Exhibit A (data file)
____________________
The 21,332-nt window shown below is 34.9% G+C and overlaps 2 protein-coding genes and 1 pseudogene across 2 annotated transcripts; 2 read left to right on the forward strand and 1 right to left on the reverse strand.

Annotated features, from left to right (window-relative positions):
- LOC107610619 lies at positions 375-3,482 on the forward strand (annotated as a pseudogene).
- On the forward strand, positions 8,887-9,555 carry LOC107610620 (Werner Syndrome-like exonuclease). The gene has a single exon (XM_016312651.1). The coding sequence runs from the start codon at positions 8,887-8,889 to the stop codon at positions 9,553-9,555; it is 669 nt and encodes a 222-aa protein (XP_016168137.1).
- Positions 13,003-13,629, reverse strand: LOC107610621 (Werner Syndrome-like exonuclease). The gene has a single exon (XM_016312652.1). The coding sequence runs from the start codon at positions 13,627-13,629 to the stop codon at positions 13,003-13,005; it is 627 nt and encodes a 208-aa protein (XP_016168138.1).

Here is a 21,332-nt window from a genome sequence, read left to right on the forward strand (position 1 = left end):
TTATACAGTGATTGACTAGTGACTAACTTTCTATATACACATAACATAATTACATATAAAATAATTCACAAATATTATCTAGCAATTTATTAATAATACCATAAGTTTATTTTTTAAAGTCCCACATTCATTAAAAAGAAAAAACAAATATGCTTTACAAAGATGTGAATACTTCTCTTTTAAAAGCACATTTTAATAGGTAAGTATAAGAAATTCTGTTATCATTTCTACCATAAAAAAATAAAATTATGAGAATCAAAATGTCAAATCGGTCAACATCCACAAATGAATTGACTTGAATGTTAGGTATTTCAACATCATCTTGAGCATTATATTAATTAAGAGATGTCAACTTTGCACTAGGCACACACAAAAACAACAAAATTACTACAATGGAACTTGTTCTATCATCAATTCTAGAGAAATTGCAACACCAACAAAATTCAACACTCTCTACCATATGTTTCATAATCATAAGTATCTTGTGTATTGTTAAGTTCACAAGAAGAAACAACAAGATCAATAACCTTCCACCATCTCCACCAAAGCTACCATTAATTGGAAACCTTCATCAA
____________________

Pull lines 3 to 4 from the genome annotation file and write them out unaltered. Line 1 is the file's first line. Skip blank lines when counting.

- LOC107610619 lies at positions 375-3,482 on the forward strand (annotated as a pseudogene).
- On the forward strand, positions 8,887-9,555 carry LOC107610620 (Werner Syndrome-like exonuclease). The gene has a single exon (XM_016312651.1). The coding sequence runs from the start codon at positions 8,887-8,889 to the stop codon at positions 9,553-9,555; it is 669 nt and encodes a 222-aa protein (XP_016168137.1).